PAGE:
On the eve of Christmas celebrations, I long to be back home and enjoy the festivities of the Philippines’ long Christmas fiesta. I remember Simbang Gabi – the nine days before Christmas when I’d wake up every day at the crack of dawn to be in church for early morning services.
I remember the chilly nights when we partake of native treats of rice and coconut cakes cooked in bamboo poles, and hot arroz caldo (chicken and rice porridge) served with steaming rich cocoa. I remember making the colorful parol (a Filipino Christmas lantern) and proudly hanging it right outside our window as a sign of light and hope for the coming new year. I remember our fancy Noche Buena family meal at midnight on Christmas eve – a prelude to opening our gifts. I remember the excitement of going to the UM Youth Fellowship’s annual Christmas Institute (a week-long youth camp held between Christmas and New Year’s Day in every annual conference). This season brings joyful memories of home.
Like Christmas, our church reminds me of home too. I was baptized at Tangos UMC, in a small fishing town called Navotas, right on the outskirts of Manila. It seems like a coincidence that I was appointed to this local church after my ordination – my first assignment after seminary. On my first Sunday, I remember bringing that dusty baptismal ledger up on the pulpit to show the congregation that I was baptized in their local church, and told them how blessed I felt that I have come full circle as we celebrated the Eucharist that day. I was welcomed into the Body of Christ through baptism at this local church, and twenty-four years later, was given the opportunity to serve them as pastor. I believe this was not coincidental. In this spiritual mystery, God is saying, “You were welcomed here as a child and now you are welcomed as my servant – as their pastor. The UMC is your home.”
Being a connectional church, The United Methodist Church (UMC) is like a home away from home. Growing up United Methodist in the Philippines has afforded me the safety and sanctuary of every UMC congregation when I travel, especially when I’m lost. Before the age of GPS devices and smartphones, I just ask for the local UMC congregation, even in the remotest barrios, and they’ve always provided me hospitality and the directions I need to get back on the road. All I had to say was “I’m a UMC pastor from the Philippines Annual Conference” and they’d offer me a place to stay. Indeed, The United Methodist Church is my home.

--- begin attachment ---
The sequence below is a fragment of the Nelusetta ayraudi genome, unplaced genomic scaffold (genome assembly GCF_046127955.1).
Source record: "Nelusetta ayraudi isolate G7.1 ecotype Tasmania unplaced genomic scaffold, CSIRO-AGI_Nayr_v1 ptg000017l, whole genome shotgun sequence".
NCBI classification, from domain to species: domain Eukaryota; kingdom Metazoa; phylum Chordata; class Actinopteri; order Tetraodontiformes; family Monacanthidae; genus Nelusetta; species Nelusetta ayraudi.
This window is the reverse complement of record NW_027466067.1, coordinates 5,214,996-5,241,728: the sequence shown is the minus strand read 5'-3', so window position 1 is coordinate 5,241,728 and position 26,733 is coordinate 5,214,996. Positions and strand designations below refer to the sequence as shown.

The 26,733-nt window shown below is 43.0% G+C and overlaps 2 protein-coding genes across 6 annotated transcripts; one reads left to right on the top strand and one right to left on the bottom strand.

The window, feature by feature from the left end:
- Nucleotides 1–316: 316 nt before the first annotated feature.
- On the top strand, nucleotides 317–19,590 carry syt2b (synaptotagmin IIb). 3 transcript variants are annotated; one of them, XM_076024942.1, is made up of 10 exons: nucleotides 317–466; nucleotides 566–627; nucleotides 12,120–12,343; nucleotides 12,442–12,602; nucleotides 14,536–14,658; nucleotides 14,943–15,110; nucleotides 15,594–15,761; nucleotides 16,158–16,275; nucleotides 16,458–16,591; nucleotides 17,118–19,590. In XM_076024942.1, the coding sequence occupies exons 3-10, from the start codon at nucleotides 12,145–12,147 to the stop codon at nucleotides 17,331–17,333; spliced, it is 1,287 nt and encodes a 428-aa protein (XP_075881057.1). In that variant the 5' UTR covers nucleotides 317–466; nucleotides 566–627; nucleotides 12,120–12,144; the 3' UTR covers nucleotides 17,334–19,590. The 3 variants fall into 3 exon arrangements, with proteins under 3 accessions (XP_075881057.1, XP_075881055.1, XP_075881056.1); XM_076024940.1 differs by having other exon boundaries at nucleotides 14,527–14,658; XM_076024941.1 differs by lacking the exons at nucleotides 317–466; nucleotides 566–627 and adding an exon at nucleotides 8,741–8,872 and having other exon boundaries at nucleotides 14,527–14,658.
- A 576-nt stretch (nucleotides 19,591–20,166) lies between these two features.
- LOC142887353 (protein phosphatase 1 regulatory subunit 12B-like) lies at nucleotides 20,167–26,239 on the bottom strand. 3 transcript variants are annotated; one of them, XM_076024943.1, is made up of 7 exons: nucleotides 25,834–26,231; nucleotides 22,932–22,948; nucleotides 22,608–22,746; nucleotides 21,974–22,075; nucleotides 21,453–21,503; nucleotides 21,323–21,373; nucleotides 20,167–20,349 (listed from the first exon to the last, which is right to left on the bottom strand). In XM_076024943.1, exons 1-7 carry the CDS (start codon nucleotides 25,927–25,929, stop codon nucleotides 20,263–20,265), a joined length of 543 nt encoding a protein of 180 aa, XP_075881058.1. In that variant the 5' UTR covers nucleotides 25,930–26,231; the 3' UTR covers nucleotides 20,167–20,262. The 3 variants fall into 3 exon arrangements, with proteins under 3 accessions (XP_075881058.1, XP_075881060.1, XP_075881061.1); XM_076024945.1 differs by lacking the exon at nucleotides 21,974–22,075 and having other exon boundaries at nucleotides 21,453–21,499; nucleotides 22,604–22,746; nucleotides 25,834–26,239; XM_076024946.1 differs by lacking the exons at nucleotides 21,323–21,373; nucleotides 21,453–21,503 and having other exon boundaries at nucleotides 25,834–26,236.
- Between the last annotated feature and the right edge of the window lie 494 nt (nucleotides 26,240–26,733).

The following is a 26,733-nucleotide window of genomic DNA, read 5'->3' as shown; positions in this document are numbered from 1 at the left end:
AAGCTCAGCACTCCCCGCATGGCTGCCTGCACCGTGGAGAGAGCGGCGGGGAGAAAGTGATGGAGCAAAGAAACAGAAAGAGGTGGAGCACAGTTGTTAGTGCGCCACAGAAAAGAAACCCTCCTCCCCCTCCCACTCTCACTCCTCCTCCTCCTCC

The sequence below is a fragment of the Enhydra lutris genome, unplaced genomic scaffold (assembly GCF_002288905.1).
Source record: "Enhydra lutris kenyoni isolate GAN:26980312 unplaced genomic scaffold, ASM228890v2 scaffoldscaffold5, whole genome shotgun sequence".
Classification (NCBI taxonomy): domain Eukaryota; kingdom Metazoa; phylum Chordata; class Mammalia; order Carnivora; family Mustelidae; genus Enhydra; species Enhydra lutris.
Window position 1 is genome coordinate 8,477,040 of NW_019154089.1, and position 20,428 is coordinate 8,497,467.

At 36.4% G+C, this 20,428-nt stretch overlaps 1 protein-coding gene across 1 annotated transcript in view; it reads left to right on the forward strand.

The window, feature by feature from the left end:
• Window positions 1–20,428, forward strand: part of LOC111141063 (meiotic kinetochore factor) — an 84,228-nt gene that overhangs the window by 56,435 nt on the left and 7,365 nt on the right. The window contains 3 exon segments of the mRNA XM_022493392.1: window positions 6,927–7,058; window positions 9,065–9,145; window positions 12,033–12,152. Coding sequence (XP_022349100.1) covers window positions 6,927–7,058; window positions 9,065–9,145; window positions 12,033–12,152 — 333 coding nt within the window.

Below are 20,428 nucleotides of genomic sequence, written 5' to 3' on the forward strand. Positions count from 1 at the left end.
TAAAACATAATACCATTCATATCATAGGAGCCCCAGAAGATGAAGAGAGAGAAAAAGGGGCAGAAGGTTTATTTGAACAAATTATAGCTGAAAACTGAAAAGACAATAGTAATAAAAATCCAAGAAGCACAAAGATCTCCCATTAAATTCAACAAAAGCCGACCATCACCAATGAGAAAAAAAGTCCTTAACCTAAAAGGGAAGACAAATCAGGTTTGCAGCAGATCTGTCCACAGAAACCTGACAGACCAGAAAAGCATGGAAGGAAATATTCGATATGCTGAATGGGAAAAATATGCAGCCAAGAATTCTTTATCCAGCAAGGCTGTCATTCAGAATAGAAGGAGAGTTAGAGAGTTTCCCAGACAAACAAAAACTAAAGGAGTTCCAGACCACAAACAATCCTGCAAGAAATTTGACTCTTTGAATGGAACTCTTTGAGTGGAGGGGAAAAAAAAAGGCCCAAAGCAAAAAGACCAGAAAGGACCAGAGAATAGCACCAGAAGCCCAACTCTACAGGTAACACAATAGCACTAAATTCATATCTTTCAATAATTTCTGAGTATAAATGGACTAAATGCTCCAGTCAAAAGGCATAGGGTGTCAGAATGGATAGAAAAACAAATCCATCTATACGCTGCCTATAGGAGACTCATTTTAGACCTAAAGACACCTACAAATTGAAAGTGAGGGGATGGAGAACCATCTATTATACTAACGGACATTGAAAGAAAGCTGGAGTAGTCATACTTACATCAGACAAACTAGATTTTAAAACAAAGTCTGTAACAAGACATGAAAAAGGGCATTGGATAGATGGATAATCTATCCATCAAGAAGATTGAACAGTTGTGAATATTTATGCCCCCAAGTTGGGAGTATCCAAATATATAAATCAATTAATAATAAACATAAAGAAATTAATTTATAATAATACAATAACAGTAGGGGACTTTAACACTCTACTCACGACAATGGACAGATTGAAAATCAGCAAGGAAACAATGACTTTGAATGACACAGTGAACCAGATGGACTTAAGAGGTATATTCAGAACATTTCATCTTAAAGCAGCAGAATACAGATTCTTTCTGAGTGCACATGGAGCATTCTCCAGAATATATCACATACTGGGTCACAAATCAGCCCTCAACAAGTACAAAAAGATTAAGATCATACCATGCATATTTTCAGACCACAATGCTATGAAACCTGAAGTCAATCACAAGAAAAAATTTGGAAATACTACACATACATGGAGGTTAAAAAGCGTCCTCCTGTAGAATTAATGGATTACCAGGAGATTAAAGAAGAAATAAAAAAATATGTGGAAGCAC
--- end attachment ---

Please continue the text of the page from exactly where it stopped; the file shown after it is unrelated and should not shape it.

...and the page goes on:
As Christmas eve draws near, I am thousands of miles away from home. In foggy San Francisco, I would cross the Golden Gate Bridge and cast a longing glance at the Pacific Ocean knowing that home is just on the other side of this vast expanse. As Christmas eve draws near, I also find myself so far removed from my other home – The United Methodist Church.
As a child who answered the call to ministry in 5th grade, but also realized at that tender age that I’ve been given the gift of a queer identity, I don’t feel so much at home in The UMC anymore. I would walk the streets of the Castro (our famed LGBTQ district in San Francisco) – and feel my church’s warm embrace giving way to rejection and abandonment. I’m “incompatible” they say. On Christmas eve I feel homeless, home-sick, and lonely.
The bigotry and hate reflected in homophobic language inscribed in our UMC Book of Discipline seems like an immovable force that has driven so many of us into a diaspora – a great exodus into the wilderness – leaving our spiritual home behind. Many more, like me, remain in our glass closets. But in this moment of seeming hopelessness, I remember my old parol, my Christmas lantern of hope. Like the star of Bethlehem, it is my guide to get home in The UMC. In the midst of clergy trials and discrimination against my LGBTQ family, I see my parol lifted high from a distance. That parol is you, the Reconciling movement – United Methodists and congregations whose prophetic stance for real Biblical Obedience brightly shine in the darkest nights with glittering rainbow colors giving me hope, and calling me home.
I pray for that one lovely Christmas morning when The UMC finally opens a gift God has given at the first Christmas – gracious acceptance and affirmation of all people. Like many, I want to be home for Christmas – if not in the Philippines, at least in my spiritual home.
When can I truly come home to you, my United Methodist Church?